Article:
New Orleans: One Year after Katrina. Policy Recommendations for Equitable
      Rebuilding. Baltimore, MD: National Association for the Advancement of Colored
      People.

Weil, Jeannie Haubert. 2009. “Finding Housing: Discrimination and Exploitation of Latinos in
       the Post-Katrina Rental Market.” Organization and Environment 22(4): 491-502.

Weiss, N. Eric. 2006. Rebuilding Housing after Hurricane Katrina: Lessons Learned and
       Unresolved Issues. Order Code RL33761. Washington, DC: Congressional Research
       Service.

Williams, Donny R. 2009. Far from Home: Deficiencies in Federal Disaster Housing Assistance
       after Hurricanes Katrina and Rita and Recommendations for Improvement. Special
       Report Prepared by the Ad Hoc Subcommittee on Disaster Recovery of the Committee
       on Homeland Security and Governmental Affairs, United States Senate. Washington,
       DC: U.S. Government Printing Office.




                                              50
Media
Arnold, Jeffrey L. 2006. “Disaster Myths and Hurricane Katrina 2005: Can Public Officials and
       the Media Learn to Provide Responsible Crisis Communication during Disasters?
       Prehospital and Disaster Medicine 21(1): 1-3.

Barsky, Lauren E. 2006. “Disaster Realities Following Hurricane Katrina: Revisiting the Looting
       Myth.” Pp. 215-234 in Learning from Catastrophe: Quick Response Research in the
       Wake of Hurricane Katrina, edited by the Natural Hazards Center. Boulder: Institute of
       Behavioral Science, University of Colorado at Boulder.

Berger, Dan. 2009. “Constructing Crime, Framing Disaster.” Punishment & Society 11(4):
       491-510.

Collins, Robert Keith. 2008. “Missed by the Mass Media: The Houma: Pointe-au-Chien, and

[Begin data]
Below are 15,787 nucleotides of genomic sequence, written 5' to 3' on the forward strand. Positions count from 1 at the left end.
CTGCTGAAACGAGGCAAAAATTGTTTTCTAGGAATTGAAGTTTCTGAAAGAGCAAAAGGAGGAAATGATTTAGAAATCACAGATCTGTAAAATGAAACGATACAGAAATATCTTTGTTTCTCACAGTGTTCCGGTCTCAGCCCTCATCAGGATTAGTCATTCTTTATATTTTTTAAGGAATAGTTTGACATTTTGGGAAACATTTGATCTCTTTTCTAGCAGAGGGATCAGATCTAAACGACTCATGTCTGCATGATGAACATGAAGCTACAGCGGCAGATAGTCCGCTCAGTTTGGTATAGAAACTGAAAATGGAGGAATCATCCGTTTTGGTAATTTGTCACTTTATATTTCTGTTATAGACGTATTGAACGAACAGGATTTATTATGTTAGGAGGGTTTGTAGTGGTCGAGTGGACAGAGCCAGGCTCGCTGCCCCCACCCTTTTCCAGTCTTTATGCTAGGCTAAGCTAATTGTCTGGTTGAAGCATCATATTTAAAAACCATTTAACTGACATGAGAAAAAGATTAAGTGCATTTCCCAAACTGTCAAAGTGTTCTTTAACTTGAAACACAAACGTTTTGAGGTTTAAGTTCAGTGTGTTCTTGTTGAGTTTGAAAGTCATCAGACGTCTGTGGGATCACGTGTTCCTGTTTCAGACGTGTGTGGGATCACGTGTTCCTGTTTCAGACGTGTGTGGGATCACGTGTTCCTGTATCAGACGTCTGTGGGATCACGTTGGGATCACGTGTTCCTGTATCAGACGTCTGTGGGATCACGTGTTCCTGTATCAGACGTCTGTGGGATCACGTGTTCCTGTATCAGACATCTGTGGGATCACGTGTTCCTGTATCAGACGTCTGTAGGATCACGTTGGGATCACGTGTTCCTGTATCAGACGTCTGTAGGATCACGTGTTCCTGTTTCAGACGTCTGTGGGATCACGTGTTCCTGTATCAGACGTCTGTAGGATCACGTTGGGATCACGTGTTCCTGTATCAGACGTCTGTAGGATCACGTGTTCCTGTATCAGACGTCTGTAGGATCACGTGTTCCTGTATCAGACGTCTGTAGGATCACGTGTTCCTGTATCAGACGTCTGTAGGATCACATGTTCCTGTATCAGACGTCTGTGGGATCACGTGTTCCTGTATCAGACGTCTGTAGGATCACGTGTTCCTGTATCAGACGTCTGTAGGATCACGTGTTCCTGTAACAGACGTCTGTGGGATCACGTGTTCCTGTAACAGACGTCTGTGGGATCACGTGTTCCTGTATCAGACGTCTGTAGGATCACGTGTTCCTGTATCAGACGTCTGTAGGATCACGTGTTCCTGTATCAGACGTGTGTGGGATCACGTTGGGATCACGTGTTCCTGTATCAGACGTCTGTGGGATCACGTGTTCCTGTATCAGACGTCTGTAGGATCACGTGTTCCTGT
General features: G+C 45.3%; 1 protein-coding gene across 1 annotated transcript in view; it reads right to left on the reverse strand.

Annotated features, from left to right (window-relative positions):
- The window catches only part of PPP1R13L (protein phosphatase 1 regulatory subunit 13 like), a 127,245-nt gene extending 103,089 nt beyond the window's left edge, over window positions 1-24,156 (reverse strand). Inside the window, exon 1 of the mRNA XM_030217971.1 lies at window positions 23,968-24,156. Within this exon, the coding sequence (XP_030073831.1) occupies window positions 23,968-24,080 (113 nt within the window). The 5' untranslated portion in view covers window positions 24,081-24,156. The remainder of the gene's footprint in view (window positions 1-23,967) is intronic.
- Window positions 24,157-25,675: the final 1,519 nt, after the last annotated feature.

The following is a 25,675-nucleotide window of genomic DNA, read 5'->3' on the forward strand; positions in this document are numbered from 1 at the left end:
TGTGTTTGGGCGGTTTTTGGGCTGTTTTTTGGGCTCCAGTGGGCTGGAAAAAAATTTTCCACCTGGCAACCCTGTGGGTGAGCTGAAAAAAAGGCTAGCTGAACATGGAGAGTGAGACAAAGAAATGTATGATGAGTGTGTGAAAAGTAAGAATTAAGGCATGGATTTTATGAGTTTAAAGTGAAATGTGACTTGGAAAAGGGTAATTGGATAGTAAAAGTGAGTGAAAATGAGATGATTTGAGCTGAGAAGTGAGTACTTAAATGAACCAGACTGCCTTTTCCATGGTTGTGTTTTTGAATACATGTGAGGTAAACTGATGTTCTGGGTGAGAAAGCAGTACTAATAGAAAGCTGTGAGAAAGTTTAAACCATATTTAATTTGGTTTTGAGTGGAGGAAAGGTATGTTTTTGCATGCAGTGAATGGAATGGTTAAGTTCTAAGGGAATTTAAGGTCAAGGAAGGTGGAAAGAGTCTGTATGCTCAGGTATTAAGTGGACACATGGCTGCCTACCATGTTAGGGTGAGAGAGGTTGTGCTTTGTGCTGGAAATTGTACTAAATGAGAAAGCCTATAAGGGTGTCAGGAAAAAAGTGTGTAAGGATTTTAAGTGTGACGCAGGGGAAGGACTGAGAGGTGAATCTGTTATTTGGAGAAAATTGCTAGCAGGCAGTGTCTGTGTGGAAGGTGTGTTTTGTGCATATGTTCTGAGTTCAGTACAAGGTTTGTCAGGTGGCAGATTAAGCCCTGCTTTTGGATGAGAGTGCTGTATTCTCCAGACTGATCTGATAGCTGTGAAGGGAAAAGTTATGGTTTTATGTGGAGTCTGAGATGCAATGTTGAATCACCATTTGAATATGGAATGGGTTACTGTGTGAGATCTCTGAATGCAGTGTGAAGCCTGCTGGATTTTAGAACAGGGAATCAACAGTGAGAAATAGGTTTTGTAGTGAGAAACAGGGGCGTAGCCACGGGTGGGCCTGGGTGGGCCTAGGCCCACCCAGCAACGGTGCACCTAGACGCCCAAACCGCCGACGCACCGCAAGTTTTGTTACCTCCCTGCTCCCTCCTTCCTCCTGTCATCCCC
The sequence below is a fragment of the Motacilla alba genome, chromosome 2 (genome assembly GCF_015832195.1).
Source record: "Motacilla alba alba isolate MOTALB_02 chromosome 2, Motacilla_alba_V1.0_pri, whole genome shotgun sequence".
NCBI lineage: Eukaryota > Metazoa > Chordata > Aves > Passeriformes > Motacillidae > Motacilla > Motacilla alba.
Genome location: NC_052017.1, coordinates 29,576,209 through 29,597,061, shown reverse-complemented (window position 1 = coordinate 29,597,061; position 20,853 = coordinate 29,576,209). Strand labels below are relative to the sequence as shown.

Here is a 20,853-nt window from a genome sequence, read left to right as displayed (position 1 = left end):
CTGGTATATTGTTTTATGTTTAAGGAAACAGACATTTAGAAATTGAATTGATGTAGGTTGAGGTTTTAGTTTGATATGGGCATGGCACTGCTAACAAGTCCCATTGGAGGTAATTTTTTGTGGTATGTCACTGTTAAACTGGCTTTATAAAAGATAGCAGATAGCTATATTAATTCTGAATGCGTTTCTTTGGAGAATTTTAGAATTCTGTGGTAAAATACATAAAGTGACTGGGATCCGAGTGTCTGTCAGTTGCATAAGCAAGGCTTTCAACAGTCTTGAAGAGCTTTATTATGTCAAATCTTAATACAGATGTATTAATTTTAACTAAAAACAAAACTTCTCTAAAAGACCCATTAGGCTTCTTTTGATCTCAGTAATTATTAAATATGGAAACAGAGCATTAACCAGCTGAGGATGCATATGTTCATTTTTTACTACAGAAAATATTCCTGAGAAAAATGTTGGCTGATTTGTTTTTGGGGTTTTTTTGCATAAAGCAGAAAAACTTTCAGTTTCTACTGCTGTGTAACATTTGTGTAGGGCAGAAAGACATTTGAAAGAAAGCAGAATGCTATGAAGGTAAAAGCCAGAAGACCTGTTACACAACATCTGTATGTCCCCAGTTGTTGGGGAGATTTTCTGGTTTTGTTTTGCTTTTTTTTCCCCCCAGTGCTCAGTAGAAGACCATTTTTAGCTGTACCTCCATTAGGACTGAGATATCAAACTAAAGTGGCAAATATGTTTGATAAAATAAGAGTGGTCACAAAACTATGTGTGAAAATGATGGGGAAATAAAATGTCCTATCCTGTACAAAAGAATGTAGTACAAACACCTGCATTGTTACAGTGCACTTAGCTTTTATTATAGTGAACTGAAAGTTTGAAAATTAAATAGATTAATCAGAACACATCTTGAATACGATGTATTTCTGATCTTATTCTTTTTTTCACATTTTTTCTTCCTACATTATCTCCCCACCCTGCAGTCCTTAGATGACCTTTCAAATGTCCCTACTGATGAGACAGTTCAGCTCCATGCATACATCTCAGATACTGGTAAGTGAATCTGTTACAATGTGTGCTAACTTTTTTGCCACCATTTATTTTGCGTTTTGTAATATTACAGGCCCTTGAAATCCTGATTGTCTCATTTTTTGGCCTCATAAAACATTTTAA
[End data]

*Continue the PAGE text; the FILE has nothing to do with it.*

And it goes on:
Hurricanes Katrina and Rita.” American Indian Culture and Research Journal 32(2): 43-
       53.

Dawkins, Marcia Alesan. 2006. “A Rhetorical Response to Hurricane Katrina.” Space and
      Culture 9(1): 12-13.

Dear, Michael. 2006. “Remembering Katrina: But Please, No Photos of Dead People.” Space
       and Culture 9(1): 89-91.

Duhe, Sonya. 2008. “Communicating Katrina: A Resilient Media.” International Journal of
       Mass Emergencies and Disasters 26(2): 112-127.

Dynes, Russell R. and Havidan Rodriguez. 2007. “Finding and Framing Katrina: The Social
       Construction of Disaster.” Pp. 23-33 in The Sociology of Katrina: Perspectives on a
       Modern Catastrophe, edited by D. L. Brunsma, D. Overfelt, and J. S. Picou. Lanham,
       MD: Rowman and Littlefield.

Faux II, William V. and Heeman Kim. 2006. “Visual Representation of the Victims of Hurricane
       Katrina: A Dialectical Approach to Content Analysis and Discourse.” Space and Culture
       9(1): 55-59.

Fry, Katherine. 2006. “Television News: Hero for New Orleans, Hero for the Nation.” Space and
       Culture 9(1): 83-85.

Garfield, Gail. 2007. “Hurricane Katrina: The Making of Unworthy Disaster Victims.” Journal
       of African American Studies 10(4): 55-74.